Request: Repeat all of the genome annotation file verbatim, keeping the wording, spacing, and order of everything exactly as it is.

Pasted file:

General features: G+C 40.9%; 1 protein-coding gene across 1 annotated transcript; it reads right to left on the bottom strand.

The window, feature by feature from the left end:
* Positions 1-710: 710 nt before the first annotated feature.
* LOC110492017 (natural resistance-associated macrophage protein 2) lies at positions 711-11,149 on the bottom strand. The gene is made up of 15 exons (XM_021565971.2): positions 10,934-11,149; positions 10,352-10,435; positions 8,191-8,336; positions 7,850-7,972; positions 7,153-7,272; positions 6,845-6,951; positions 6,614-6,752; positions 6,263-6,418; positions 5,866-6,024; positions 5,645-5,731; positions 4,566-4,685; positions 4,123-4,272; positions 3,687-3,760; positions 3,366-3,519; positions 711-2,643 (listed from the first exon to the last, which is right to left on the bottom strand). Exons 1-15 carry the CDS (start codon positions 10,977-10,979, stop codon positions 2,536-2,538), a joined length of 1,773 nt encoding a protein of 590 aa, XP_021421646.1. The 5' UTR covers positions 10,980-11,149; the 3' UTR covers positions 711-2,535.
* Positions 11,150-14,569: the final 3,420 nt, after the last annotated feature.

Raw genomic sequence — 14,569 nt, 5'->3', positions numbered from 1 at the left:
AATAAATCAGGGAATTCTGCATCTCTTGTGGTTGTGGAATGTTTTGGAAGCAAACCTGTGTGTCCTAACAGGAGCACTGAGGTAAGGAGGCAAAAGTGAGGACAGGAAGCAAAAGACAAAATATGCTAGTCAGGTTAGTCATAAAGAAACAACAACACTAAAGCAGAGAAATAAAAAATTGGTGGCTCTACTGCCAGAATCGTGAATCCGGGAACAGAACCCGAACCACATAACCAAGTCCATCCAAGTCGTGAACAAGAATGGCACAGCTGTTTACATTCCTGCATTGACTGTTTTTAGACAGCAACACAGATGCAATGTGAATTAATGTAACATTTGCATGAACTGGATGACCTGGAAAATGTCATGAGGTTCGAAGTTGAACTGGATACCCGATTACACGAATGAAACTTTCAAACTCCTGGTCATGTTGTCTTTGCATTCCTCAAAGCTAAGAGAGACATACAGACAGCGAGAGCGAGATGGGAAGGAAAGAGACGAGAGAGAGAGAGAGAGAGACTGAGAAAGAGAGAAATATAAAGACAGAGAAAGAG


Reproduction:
General features: G+C 40.9%; 1 protein-coding gene across 1 annotated transcript; it reads right to left on the bottom strand.

The window, feature by feature from the left end:
* Positions 1-710: 710 nt before the first annotated feature.
* LOC110492017 (natural resistance-associated macrophage protein 2) lies at positions 711-11,149 on the bottom strand. The gene is made up of 15 exons (XM_021565971.2): positions 10,934-11,149; positions 10,352-10,435; positions 8,191-8,336; positions 7,850-7,972; positions 7,153-7,272; positions 6,845-6,951; positions 6,614-6,752; positions 6,263-6,418; positions 5,866-6,024; positions 5,645-5,731; positions 4,566-4,685; positions 4,123-4,272; positions 3,687-3,760; positions 3,366-3,519; positions 711-2,643 (listed from the first exon to the last, which is right to left on the bottom strand). Exons 1-15 carry the CDS (start codon positions 10,977-10,979, stop codon positions 2,536-2,538), a joined length of 1,773 nt encoding a protein of 590 aa, XP_021421646.1. The 5' UTR covers positions 10,980-11,149; the 3' UTR covers positions 711-2,535.
* Positions 11,150-14,569: the final 3,420 nt, after the last annotated feature.

Raw genomic sequence — 14,569 nt, 5'->3', positions numbered from 1 at the left:
AATAAATCAGGGAATTCTGCATCTCTTGTGGTTGTGGAATGTTTTGGAAGCAAACCTGTGTGTCCTAACAGGAGCACTGAGGTAAGGAGGCAAAAGTGAGGACAGGAAGCAAAAGACAAAATATGCTAGTCAGGTTAGTCATAAAGAAACAACAACACTAAAGCAGAGAAATAAAAAATTGGTGGCTCTACTGCCAGAATCGTGAATCCGGGAACAGAACCCGAACCACATAACCAAGTCCATCCAAGTCGTGAACAAGAATGGCACAGCTGTTTACATTCCTGCATTGACTGTTTTTAGACAGCAACACAGATGCAATGTGAATTAATGTAACATTTGCATGAACTGGATGACCTGGAAAATGTCATGAGGTTCGAAGTTGAACTGGATACCCGATTACACGAATGAAACTTTCAAACTCCTGGTCATGTTGTCTTTGCATTCCTCAAAGCTAAGAGAGACATACAGACAGCGAGAGCGAGATGGGAAGGAAAGAGACGAGAGAGAGAGAGAGAGAGACTGAGAAAGAGAGAAATATAAAGACAGAGAAAGAG